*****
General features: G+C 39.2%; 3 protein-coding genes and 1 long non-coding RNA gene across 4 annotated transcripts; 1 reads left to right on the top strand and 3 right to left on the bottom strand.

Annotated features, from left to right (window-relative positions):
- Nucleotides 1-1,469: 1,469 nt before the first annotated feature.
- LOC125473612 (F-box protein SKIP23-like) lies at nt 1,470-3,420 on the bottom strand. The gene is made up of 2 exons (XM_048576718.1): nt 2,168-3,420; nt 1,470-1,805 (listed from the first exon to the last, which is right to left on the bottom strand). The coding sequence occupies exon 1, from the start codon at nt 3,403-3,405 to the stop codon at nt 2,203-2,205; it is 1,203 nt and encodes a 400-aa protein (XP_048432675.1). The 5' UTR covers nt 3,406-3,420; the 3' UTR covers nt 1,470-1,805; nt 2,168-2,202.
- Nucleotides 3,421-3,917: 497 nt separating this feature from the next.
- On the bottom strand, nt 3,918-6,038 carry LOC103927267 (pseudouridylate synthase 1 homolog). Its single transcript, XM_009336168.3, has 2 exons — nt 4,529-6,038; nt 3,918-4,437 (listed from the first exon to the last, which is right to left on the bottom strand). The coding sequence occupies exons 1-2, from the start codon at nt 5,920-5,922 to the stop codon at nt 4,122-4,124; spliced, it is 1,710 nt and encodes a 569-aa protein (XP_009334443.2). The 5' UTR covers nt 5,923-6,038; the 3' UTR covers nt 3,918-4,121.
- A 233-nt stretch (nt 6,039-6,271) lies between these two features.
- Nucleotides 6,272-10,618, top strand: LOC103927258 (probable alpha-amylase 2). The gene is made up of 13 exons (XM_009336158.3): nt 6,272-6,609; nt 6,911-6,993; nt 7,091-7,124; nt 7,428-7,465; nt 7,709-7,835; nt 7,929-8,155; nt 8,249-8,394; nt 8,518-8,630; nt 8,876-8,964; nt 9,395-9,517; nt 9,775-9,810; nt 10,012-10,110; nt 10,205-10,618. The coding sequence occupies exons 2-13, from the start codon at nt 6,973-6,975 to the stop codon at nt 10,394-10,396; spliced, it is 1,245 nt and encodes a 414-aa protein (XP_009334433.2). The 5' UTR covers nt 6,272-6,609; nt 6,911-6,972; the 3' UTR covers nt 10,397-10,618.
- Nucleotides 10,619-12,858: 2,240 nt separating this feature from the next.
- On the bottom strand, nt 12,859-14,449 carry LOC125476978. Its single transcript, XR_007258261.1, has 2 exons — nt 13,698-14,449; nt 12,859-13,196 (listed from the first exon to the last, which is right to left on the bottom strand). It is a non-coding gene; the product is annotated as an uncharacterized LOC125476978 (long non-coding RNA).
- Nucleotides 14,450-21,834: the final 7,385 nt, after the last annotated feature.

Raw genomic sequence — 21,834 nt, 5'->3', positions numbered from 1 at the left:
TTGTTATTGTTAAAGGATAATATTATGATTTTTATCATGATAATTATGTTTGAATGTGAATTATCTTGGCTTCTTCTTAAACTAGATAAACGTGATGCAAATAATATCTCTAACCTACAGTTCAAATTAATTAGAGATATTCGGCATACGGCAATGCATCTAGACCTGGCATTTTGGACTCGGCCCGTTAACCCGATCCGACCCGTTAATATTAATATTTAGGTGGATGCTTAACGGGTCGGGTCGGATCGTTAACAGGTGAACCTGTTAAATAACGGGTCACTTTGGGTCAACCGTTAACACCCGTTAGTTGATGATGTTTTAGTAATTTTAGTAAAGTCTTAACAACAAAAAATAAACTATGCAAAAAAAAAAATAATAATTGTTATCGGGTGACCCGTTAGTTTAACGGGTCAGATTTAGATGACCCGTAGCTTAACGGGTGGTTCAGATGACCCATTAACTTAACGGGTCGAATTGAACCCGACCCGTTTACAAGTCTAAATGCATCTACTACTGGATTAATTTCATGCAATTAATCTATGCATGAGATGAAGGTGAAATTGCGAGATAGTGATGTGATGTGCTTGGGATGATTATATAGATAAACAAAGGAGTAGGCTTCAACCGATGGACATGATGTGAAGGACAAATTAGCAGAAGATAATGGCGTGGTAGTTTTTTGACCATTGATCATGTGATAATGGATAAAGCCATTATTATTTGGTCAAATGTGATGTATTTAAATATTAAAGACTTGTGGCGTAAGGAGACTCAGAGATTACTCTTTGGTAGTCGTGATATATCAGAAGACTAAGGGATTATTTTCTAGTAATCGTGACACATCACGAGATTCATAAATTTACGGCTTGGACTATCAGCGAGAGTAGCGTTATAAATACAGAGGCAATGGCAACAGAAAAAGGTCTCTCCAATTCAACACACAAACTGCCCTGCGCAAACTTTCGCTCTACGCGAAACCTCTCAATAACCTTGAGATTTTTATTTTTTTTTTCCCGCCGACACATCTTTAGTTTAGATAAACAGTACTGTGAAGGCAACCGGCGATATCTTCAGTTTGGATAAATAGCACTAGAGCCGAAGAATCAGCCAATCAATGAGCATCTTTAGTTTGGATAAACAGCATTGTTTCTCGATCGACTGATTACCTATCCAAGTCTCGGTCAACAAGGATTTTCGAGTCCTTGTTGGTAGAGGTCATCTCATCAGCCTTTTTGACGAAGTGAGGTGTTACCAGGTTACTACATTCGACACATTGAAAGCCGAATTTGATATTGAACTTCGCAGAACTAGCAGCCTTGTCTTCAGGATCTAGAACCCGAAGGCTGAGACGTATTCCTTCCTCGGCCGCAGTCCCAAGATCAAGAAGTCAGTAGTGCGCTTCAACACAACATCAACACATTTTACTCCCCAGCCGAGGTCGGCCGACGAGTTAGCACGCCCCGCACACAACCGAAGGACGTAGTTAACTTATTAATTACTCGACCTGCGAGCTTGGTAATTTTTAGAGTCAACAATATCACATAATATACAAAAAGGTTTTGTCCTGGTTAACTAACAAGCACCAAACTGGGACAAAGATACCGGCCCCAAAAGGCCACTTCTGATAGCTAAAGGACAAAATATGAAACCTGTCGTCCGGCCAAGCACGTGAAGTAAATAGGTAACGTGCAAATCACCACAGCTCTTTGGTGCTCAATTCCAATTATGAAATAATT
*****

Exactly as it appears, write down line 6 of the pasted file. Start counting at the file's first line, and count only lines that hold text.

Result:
- On the bottom strand, nt 3,918-6,038 carry LOC103927267 (pseudouridylate synthase 1 homolog). Its single transcript, XM_009336168.3, has 2 exons — nt 4,529-6,038; nt 3,918-4,437 (listed from the first exon to the last, which is right to left on the bottom strand). The coding sequence occupies exons 1-2, from the start codon at nt 5,920-5,922 to the stop codon at nt 4,122-4,124; spliced, it is 1,710 nt and encodes a 569-aa protein (XP_009334443.2). The 5' UTR covers nt 5,923-6,038; the 3' UTR covers nt 3,918-4,121.